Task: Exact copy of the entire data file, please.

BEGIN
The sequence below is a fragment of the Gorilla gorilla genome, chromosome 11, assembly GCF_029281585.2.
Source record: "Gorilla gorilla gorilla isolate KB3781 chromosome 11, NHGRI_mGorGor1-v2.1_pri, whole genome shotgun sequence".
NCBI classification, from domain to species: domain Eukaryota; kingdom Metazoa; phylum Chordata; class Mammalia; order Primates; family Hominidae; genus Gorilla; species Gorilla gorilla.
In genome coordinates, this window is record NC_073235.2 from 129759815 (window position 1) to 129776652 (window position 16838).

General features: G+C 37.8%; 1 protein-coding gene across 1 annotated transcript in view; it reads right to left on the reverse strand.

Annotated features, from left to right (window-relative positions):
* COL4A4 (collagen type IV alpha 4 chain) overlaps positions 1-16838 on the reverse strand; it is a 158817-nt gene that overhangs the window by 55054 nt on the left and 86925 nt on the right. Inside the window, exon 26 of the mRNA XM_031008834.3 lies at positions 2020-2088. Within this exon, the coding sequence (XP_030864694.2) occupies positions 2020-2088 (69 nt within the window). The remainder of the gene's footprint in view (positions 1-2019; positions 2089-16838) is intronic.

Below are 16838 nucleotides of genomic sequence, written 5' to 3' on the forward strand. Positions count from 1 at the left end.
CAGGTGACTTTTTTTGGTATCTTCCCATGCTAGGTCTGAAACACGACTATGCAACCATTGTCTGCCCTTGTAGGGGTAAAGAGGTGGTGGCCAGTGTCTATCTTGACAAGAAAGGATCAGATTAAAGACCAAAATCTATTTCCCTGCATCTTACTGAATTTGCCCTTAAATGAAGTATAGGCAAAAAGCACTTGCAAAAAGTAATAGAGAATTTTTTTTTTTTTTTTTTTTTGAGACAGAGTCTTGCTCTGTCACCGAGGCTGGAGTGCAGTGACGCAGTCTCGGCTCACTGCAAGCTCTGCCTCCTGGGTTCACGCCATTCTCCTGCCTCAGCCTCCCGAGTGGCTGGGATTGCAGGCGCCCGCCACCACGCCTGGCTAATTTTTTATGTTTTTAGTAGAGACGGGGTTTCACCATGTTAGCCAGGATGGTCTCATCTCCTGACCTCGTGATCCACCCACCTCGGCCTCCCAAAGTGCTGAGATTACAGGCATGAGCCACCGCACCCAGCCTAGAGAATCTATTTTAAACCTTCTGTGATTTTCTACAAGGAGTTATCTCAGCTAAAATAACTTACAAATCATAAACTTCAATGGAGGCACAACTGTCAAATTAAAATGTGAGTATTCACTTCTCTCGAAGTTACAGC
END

The sequence below is a fragment of the Gorilla gorilla genome, chromosome 11, assembly GCF_029281585.2.
Source record: "Gorilla gorilla gorilla isolate KB3781 chromosome 11, NHGRI_mGorGor1-v2.1_pri, whole genome shotgun sequence".
NCBI classification, from domain to species: domain Eukaryota; kingdom Metazoa; phylum Chordata; class Mammalia; order Primates; family Hominidae; genus Gorilla; species Gorilla gorilla.
In genome coordinates, this window is record NC_073235.2 from 129759815 (window position 1) to 129776652 (window position 16838).

General features: G+C 37.8%; 1 protein-coding gene across 1 annotated transcript in view; it reads right to left on the reverse strand.

Annotated features, from left to right (window-relative positions):
* COL4A4 (collagen type IV alpha 4 chain) overlaps positions 1-16838 on the reverse strand; it is a 158817-nt gene that overhangs the window by 55054 nt on the left and 86925 nt on the right. Inside the window, exon 26 of the mRNA XM_031008834.3 lies at positions 2020-2088. Within this exon, the coding sequence (XP_030864694.2) occupies positions 2020-2088 (69 nt within the window). The remainder of the gene's footprint in view (positions 1-2019; positions 2089-16838) is intronic.

Below are 16838 nucleotides of genomic sequence, written 5' to 3' on the forward strand. Positions count from 1 at the left end.
CAGGTGACTTTTTTTGGTATCTTCCCATGCTAGGTCTGAAACACGACTATGCAACCATTGTCTGCCCTTGTAGGGGTAAAGAGGTGGTGGCCAGTGTCTATCTTGACAAGAAAGGATCAGATTAAAGACCAAAATCTATTTCCCTGCATCTTACTGAATTTGCCCTTAAATGAAGTATAGGCAAAAAGCACTTGCAAAAAGTAATAGAGAATTTTTTTTTTTTTTTTTTTTTGAGACAGAGTCTTGCTCTGTCACCGAGGCTGGAGTGCAGTGACGCAGTCTCGGCTCACTGCAAGCTCTGCCTCCTGGGTTCACGCCATTCTCCTGCCTCAGCCTCCCGAGTGGCTGGGATTGCAGGCGCCCGCCACCACGCCTGGCTAATTTTTTATGTTTTTAGTAGAGACGGGGTTTCACCATGTTAGCCAGGATGGTCTCATCTCCTGACCTCGTGATCCACCCACCTCGGCCTCCCAAAGTGCTGAGATTACAGGCATGAGCCACCGCACCCAGCCTAGAGAATCTATTTTAAACCTTCTGTGATTTTCTACAAGGAGTTATCTCAGCTAAAATAACTTACAAATCATAAACTTCAATGGAGGCACAACTGTCAAATTAAAATGTGAGTATTCACTTCTCTCGAAGTTACAGC